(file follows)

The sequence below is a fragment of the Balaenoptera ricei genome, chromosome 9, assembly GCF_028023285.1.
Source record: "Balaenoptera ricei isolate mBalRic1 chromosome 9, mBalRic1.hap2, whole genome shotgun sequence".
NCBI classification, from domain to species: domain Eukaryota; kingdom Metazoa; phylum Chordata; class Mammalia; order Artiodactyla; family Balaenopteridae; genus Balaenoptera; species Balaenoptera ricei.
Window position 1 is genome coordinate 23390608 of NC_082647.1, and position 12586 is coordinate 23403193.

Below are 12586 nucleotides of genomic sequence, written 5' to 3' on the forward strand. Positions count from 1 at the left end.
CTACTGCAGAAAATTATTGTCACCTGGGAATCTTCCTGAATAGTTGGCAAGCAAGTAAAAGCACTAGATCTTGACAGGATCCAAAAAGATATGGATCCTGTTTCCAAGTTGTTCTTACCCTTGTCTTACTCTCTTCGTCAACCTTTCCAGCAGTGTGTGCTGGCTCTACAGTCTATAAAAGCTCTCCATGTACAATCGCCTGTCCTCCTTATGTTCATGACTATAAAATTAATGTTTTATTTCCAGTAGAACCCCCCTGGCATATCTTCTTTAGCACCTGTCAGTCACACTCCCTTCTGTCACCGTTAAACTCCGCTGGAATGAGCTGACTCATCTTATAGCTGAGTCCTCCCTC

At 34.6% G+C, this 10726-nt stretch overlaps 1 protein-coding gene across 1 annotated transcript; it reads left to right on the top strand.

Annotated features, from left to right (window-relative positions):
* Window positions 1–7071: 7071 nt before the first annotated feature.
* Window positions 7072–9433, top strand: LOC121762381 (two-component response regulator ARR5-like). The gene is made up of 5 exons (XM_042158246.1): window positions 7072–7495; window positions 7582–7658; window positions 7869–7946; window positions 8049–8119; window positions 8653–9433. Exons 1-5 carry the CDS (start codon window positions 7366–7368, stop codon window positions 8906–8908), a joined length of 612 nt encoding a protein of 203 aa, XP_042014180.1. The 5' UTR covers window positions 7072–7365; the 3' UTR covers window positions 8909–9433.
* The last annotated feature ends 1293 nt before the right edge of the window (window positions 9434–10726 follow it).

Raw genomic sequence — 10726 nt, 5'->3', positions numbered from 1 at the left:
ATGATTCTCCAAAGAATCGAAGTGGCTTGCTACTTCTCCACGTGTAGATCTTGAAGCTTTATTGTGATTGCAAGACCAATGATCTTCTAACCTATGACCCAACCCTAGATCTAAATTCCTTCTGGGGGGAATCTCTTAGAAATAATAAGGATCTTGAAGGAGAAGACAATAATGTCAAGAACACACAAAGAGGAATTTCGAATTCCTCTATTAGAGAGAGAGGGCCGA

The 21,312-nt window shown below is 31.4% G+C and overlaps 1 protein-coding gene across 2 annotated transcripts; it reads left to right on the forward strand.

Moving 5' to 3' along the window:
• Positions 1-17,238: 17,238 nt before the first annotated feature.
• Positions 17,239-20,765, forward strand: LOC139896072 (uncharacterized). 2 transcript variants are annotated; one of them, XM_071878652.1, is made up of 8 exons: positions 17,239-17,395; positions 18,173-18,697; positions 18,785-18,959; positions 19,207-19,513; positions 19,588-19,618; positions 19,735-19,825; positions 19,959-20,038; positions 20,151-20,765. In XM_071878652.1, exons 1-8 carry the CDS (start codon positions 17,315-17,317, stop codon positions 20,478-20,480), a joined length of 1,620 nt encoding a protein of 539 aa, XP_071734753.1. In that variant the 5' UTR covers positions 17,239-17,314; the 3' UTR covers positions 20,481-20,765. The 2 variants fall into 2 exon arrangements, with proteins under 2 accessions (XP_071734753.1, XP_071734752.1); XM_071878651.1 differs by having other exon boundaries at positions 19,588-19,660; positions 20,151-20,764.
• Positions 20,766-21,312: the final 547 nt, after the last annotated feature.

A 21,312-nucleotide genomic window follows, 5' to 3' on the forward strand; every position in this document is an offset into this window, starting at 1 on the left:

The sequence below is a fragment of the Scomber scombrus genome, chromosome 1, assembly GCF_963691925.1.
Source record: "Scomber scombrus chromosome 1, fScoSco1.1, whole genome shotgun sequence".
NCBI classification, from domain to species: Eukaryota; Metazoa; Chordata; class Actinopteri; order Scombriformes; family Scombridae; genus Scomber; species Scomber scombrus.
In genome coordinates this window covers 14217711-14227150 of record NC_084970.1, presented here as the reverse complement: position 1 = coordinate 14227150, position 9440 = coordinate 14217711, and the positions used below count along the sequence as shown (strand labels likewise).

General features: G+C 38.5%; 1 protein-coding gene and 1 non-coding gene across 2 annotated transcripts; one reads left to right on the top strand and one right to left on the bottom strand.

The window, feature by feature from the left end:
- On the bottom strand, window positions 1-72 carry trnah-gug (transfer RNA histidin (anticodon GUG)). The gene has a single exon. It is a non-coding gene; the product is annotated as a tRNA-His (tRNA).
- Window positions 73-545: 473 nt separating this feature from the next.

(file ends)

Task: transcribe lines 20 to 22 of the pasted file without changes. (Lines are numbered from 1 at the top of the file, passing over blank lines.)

The sequence below is a fragment of the Scomber scombrus genome, chromosome 1, assembly GCF_963691925.1.
Source record: "Scomber scombrus chromosome 1, fScoSco1.1, whole genome shotgun sequence".
NCBI classification, from domain to species: Eukaryota; Metazoa; Chordata; class Actinopteri; order Scombriformes; family Scombridae; genus Scomber; species Scomber scombrus.